It’s auditing time! This can be an exciting, yet stressful time of year. Audits can cause a great deal of anxiety, require immense commitment and can take countless hours. There are, however, some key steps your nonprofit organization can take to ensure a successful, stress-free audit.
1. Schedule meetings with your auditor.
It is recommended that you meet with your auditor early to determine what they will need (e.g. reporting requirements); the timeline and resources that may be needed to support the audit. You should probably schedule recurring meetings throughout the year to stay on track with the timeline and goals.
2. Build-out audit reports throughout the year.
Upon meeting with your auditor on the specifics, you should review the existing reports in your nonprofit accounting software to determine if the pre-defined and/or user-defined reports meet the auditor’s requirements. Please feel free to contact Serenic Support/Consultants for assistance. Send sample reports to your auditor and ask for feedback. This avoids the organization rushing to hammer out a report at the last minute.
3. Review financial statements on a regular basis.
You should review the financial statements once a month to confirm accuracy. Setup a scheduled reminder using Microsoft® Outlook’s Task Manager, Microsoft Project, etc. to stay on task. Pay attention to your balance sheet. If the balance sheet is not up to par, more than likely the income statements will be off. Catching mistakes early can save valuable time that can be lost if you wait until the end of the year to review.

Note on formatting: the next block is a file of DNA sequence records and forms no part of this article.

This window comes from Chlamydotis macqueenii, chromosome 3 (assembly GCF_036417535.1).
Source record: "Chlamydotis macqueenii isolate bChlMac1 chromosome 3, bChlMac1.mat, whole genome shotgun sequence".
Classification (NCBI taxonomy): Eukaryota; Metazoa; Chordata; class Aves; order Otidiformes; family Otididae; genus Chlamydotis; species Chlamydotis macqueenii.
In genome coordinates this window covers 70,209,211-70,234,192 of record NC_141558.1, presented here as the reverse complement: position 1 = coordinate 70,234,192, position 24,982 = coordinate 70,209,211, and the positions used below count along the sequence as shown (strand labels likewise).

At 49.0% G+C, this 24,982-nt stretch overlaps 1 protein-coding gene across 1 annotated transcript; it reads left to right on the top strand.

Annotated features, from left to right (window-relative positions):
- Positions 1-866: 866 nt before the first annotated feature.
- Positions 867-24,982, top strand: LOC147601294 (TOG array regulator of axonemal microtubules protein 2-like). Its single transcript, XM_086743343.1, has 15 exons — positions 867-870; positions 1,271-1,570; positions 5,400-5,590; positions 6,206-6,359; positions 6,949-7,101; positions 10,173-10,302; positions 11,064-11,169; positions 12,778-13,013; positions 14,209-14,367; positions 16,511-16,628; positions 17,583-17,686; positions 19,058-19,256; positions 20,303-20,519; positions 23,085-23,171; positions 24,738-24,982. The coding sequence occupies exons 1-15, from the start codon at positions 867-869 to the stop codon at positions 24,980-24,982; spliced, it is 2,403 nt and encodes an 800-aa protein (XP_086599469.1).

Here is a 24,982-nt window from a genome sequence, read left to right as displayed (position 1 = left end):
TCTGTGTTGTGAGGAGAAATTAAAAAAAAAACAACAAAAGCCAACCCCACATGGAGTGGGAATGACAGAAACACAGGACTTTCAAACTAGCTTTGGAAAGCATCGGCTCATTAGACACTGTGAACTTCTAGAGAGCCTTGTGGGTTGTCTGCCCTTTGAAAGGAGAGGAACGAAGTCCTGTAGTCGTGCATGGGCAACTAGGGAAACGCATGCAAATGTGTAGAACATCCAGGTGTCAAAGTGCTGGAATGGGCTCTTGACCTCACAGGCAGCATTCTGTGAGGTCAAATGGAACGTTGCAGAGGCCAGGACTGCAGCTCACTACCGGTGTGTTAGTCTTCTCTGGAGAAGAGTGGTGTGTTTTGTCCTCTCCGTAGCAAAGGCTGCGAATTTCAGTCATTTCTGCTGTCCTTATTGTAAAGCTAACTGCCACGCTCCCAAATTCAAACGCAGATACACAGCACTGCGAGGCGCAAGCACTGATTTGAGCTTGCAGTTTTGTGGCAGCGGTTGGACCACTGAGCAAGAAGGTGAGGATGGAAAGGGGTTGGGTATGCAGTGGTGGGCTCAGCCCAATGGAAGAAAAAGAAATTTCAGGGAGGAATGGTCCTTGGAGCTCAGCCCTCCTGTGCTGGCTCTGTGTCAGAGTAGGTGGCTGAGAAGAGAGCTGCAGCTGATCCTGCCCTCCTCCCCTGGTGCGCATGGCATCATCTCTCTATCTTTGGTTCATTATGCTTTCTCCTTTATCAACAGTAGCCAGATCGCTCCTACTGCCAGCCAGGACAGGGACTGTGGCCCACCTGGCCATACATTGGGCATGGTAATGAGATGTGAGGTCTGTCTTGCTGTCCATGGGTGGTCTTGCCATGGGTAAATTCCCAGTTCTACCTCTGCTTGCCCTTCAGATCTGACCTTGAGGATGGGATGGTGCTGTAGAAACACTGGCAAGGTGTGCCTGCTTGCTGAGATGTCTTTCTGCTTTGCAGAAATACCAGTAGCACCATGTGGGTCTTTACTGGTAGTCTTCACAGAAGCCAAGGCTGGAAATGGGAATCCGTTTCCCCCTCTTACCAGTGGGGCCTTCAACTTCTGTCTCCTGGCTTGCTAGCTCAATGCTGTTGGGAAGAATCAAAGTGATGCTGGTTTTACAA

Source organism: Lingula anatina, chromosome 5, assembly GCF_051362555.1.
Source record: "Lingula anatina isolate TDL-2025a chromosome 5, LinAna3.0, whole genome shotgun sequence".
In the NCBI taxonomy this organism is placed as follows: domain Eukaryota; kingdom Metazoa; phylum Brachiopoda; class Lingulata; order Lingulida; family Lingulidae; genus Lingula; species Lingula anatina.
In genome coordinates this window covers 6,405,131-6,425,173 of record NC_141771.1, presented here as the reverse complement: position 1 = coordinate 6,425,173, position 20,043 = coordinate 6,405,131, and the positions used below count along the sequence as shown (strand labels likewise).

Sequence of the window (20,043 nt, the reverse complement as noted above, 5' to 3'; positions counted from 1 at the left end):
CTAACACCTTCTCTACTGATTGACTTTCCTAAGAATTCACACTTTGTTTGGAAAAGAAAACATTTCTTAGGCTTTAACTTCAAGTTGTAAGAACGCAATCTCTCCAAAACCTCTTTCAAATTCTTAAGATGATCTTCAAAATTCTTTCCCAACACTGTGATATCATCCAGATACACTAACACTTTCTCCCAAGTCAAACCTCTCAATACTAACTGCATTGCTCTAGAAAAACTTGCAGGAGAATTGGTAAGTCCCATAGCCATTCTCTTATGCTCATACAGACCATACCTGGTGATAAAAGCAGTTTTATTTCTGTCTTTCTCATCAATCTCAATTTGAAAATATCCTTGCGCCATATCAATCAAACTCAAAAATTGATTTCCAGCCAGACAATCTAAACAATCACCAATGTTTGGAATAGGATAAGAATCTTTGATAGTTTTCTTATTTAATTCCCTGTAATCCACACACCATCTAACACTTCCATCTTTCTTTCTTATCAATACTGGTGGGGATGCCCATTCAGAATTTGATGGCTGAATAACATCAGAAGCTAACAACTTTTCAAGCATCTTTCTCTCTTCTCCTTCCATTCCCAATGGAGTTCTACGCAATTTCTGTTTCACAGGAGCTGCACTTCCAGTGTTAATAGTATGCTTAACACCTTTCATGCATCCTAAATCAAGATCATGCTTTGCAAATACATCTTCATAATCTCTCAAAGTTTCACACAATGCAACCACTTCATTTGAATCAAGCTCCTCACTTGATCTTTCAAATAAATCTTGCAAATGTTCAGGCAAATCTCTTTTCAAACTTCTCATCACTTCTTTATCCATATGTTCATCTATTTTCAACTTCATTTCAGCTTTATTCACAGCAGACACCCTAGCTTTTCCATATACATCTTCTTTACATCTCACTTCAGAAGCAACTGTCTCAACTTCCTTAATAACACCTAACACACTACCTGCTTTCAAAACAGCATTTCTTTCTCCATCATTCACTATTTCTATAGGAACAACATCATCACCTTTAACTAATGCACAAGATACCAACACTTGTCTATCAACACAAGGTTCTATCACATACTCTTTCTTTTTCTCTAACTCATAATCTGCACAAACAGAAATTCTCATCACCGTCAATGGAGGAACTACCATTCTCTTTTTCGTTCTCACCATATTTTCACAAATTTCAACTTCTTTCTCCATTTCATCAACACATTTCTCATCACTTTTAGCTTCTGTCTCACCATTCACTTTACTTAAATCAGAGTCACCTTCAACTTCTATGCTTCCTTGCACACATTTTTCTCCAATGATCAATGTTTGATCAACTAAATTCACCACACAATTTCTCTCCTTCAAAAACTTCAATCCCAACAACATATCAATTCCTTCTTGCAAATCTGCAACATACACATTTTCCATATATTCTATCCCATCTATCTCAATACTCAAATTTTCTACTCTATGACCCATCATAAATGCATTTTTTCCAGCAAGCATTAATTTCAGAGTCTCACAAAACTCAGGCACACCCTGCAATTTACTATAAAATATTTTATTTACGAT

4. Reconcile payables and receivables.
Review the receivables and payables balances at least once a month. This can also be another time-saving tool if done in advance. Serenic Navigator has pre-defined reports that can aid you in this process. Take a look at the Aged Accounts Receivable, Aged Accounts Receivable by Fund, Aged Accounts Payable and/or Aged Accounts Payable by Fund reports.
5. Provide reports to department heads.
Provide financial and income statements to the department managers to keep them up to date on the financial status. Ask for feedback on any corrections that may needed.
6. Perform internal audits.
If you have the resources, you can hire an internal auditor to review the financial statements and work with the external auditors. This may help free up resources at the organization and ease the stress of the audit. If hiring an internal auditor is not feasible, look at designating a team with specific responsibilities for each person so that the staff isn’t feeling too overwhelmed. Schedule recurring meetings to discuss the financial statements and financial health of the organization.
Can you provide some other recommendations that have aided your organization in a successful audit?